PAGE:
The World Health Organization (WHO) has been effective in encouraging multilateral cooperation and information sharing. In most cases, however, Middle Eastern countries have not coordinated directly in combating the virus. Because each government is focused on its own fight to contain the pandemic at home, there has been little cross-border interaction to make this a truly regional effort.
The United States can best assist Middle Eastern governments by providing training for health workers through initiatives like the field nurse practitioners programs administered by the Centers for Disease Control and Prevention (CDC). It can also help by sharing health emergency guidelines with local hospitals in order to help them prepare for COVID-19 surges.
MOHAMMED HASSAN KHALIL
In Egypt, the first virus case was recorded in March, and the official numbers have since reached 93,000 infections and 4,700 deaths. Yet these figures are problematic because they only account for people who tested positive, omitting the many suspected cases and deaths among individuals who were never tested.
In terms of national strategy, Egypt has failed to implement an effective public screening campaign to locate outbreak hotspots, thus diminishing its ability to focus on areas most in need of containment measures. The government has managed to test only 0.13 percent of the population; in comparison, the average testing rate abroad is between 5 and 10 percent even among moderate-income countries. The lack of transparency and considerable underestimation of infections means that the pandemic’s true extent in Egypt remains unknown.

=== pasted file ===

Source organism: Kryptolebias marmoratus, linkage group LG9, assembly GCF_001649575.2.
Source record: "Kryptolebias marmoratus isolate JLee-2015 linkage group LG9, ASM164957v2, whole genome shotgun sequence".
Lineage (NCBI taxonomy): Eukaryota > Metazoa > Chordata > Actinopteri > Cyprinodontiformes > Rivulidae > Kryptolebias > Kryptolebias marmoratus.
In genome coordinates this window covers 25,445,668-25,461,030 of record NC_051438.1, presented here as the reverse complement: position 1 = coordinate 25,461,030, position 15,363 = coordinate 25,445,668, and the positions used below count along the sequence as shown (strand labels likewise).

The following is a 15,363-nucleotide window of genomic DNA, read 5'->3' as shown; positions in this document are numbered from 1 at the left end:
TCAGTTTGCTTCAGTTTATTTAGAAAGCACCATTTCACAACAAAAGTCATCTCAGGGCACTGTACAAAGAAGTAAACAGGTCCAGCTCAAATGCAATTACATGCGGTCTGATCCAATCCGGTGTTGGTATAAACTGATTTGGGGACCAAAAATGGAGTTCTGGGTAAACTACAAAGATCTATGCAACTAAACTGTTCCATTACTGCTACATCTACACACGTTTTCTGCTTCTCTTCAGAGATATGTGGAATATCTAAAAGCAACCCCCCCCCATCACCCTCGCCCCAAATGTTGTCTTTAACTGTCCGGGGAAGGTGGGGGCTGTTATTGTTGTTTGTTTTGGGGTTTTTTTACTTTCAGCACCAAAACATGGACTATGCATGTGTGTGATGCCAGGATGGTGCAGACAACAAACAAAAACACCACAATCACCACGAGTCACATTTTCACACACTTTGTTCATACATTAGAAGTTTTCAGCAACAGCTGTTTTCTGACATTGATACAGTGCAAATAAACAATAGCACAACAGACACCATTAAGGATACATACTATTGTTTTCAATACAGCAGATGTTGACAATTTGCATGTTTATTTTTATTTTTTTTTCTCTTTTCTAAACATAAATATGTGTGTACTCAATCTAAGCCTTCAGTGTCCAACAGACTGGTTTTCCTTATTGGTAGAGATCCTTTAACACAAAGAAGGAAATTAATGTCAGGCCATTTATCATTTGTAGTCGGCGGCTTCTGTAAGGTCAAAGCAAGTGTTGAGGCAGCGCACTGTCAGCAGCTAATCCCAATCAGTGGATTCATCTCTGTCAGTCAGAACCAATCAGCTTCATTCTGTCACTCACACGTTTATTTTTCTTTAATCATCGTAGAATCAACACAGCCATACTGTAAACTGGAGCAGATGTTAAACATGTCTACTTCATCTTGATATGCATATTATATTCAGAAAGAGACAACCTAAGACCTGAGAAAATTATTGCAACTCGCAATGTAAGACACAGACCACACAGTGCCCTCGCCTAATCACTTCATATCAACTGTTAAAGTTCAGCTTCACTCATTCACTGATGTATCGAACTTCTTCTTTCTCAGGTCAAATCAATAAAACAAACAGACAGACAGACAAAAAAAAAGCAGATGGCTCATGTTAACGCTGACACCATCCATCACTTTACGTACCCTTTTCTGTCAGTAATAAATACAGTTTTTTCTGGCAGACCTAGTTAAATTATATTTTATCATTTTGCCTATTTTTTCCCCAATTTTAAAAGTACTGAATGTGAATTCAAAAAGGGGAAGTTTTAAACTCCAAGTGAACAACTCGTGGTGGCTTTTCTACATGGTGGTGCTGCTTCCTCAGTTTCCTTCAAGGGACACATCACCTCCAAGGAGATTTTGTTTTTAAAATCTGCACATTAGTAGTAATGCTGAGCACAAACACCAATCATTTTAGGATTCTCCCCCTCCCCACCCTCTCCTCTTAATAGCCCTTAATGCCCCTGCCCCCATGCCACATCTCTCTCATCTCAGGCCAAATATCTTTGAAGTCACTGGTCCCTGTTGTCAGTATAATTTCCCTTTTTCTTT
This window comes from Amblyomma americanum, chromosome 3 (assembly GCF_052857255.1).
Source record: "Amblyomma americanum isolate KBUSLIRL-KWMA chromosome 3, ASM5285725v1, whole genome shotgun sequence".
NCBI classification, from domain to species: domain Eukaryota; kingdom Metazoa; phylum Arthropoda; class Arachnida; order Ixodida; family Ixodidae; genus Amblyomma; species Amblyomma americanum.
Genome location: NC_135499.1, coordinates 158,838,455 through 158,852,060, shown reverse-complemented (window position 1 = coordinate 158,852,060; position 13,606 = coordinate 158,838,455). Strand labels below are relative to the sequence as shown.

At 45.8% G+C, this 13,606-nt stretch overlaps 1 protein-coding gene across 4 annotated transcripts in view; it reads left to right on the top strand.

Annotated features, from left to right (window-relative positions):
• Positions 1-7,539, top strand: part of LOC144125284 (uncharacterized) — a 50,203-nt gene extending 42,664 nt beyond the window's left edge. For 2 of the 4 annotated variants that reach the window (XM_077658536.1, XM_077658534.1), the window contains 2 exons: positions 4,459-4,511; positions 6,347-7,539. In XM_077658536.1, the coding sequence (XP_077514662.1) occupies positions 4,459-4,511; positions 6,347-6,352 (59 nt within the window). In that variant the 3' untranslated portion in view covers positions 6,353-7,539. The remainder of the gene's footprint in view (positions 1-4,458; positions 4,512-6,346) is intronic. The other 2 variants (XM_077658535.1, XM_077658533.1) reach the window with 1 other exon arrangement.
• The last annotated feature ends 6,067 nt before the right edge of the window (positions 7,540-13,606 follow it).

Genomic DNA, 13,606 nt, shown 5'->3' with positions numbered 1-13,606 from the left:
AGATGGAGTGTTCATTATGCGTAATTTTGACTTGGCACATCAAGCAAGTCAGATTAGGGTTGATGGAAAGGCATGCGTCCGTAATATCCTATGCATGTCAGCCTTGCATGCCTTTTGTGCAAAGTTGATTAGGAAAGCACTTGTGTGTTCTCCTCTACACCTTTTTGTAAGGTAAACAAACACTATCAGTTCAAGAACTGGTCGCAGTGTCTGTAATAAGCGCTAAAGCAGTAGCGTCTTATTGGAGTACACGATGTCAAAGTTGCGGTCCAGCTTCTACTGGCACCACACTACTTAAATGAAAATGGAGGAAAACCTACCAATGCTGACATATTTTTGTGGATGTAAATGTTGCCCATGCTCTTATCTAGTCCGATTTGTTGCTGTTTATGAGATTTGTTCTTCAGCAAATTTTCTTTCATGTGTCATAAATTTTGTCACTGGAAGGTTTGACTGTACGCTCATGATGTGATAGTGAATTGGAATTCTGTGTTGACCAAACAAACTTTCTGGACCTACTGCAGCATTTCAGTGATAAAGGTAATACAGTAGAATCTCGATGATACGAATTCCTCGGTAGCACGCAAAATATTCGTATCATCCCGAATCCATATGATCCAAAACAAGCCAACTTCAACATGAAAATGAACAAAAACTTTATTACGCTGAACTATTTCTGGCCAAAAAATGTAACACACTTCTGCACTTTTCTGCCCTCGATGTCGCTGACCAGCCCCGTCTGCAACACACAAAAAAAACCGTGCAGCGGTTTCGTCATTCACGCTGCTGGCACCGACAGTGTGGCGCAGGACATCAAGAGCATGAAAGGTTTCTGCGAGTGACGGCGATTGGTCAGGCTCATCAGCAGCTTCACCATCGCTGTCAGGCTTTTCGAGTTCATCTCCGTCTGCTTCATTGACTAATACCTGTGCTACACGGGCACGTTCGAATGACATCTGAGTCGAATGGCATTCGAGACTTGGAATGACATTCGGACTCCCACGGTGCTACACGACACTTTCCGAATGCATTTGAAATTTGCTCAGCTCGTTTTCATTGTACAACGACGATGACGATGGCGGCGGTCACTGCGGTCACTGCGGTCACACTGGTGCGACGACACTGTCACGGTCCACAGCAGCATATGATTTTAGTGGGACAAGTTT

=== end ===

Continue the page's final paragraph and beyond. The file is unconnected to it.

The government’s response at the beginning of the outbreak was adequate, but the problems facing Egypt’s health system are structural. In the 1960s, the system was considered advanced in comparison to other developing countries, but since then, budget austerity measures have decreased funding for such services and led to a rapid decline in the quality of Egypt’s healthcare. For example, between 2008 and 2019, the number of government hospital beds decreased by 25 percent, while private hospital beds increased very little. Egypt now has only 1.2 government beds per 1,000 people, well under the global average of 2.9. Despite the government’s claim that hospital beds are available to all COVID-19 patients across the country, many Egyptians report being turned away from hospitals due to over-capacity.
The 2014 Egyptian constitution stipulated that total government expenditures on health should not be less than 3 percent of GDP. Between 2016 and 2019, however, the government continued to decrease healthcare funding even after signing a deal with the IMF. Going forward, Egyptian authorities must prioritize rebuilding the healthcare system, which can only be done by rolling back the austerity measures that have previously crippled it.